Well sang the Roman Bard—" all human things
If the hard heart must be smitten ere the springs of life can flow,
Grant us still to feel, Oh! Father; "It is I—be not afraid."
If beside our household altars we grow weary of our trust,
Oh sustain us with thy presence—" It is I—be not afraid."
If our pleasant pictures fading, leave a back ground of despair, Let a ray of light from Heaven beam upon the darkness there, As in some old time-worn painting which the dust has gathered o'er,
Light discloses to the gazer beauty all unknown before; So the bright rays piercing downward through the mist which round us lies,
May illume Life's darkened canvass, and reveal before our eyes, Glimpses sweet of pleasant waters, where our footsteps shall be stayed,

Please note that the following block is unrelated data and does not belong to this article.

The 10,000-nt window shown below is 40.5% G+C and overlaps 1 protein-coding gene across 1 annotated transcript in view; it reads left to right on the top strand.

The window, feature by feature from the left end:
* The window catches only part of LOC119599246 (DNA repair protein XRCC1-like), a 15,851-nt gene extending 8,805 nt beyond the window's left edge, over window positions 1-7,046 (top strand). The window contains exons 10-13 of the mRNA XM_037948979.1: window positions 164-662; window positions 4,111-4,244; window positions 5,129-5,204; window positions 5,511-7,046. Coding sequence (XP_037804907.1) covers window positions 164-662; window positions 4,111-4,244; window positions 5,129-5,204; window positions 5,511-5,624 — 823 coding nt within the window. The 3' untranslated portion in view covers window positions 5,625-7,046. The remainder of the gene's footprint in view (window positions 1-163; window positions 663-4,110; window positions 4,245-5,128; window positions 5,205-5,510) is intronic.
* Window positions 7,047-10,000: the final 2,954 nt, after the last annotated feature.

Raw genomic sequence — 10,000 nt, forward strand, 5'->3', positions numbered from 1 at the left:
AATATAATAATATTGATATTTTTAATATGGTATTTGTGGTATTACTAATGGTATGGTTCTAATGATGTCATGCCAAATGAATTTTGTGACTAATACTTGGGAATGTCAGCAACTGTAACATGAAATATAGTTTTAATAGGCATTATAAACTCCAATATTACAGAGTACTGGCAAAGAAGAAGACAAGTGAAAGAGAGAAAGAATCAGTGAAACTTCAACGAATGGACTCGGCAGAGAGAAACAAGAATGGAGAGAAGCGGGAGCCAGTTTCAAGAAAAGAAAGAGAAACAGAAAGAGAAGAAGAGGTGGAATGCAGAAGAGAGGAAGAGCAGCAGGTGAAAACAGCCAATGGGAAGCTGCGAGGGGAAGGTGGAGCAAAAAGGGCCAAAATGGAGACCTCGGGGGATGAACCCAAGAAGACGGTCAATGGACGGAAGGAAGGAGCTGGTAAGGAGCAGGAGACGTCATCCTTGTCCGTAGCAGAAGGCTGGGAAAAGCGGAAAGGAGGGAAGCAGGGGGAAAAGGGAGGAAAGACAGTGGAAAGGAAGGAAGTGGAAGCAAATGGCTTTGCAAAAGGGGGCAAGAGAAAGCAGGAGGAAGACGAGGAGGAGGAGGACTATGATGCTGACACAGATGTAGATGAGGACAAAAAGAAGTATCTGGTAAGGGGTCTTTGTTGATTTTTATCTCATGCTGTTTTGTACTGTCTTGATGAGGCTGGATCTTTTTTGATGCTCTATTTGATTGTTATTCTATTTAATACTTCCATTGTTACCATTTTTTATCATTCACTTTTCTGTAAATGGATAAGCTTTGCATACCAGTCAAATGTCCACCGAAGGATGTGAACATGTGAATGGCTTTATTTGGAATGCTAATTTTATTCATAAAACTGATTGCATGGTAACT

As we hearken to the whisper—" It is I—be not afraid."
It may be the spirit strengthens, and the soul grows pure and white,
When the clouds of sorrow darken, and all starless is the night;
Ere the sun and moon are darkened, or the clouds are in our sky;
While the fragrance and the beauty of our morning round us lies,
We would of the heart's libation pour to Thee a sacrifice; Trustful that the hand which scatters blessings every morning new,
Would refill the urn of offering, as a floweret with the dew:
It is easy, in the world, to live after the world's opinion: it is easy in solitude to live after our own. But the great man, is he, who in the midst of the crowd, keeps, with perfect sweetness, the independence of his character.
In every species of writing, whether we consider style or sentiment, simplicity is a beauty.
arquisition of Knomlefrge.
It is surely a blessed thing to see a young person, with the world at her feet, retaining amidst its contaminating atmosphere the pure enamel of simplicity.—Jebb.